3. Digital copies degrade in most storage media (CDs/DVDs, etc). However, digital files on a server that is backed up daily – I don’t think that degrades. I’ve read files on CDs should be transferred to a new CD every 3-5 years. (Or to the newest storage medium available once CDs are replaced.)

    http://www.archive.org has archived a lot of the blogosphere. Stuff you think is gone forever probably isn’t. However, that doesn’t answer what to do with it. And MySpace profiles (and probably other social networking sites) aren’t archived. Web browsers allow you to save a “web archive” of a page that includes text and images — it’s questionable how durable that filetype will be though. Printing out the pages may be best.

    My email provider (gmail) allows one to save entire discussion threads as PDFs…which I have done with several family discussions.

    An iTunes playlist (or the entire library) can easily be printed out.

  4. I’ve developed a digital scrapbook website using Dreamweaver. This software has allowed me to post pictures, stories, recordings, and links to other pages I’ve created. There are even links to cemeteries with pictures and directions for locating the stones, complete with GPS numbers. The website software allows me to update the records easily, the host server is a backup, plus I keep the information on my hard drive and on a backup hard drive. Using my computer, I can load my entire website onto a CD so that a hardcopy can be given to relatives, and they can open the CD by inserting it into their own computer, clicking on their computer’s internet software icon, going to “File” and then “Open File.” (At least that’s the process with a Macintosh computer.) I do not post the information of anyone who is still living or who has been dead less than 20 years for security reasons. But the information about those people is made available on the CD for my immediate family members. If you would like to check out my site, go to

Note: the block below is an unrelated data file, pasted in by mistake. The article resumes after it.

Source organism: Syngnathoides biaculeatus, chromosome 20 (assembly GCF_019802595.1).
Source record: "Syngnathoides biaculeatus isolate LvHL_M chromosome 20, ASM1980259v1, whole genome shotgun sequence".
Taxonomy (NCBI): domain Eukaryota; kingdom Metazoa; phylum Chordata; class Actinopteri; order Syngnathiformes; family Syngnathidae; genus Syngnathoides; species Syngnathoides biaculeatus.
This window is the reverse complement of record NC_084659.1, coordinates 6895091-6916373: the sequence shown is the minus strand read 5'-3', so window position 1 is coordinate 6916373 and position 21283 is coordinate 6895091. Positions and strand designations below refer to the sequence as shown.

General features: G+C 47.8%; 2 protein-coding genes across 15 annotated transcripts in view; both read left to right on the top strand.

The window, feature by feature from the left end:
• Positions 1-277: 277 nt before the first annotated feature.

Leave a Reply

Your email address will not be published. Required fields are marked *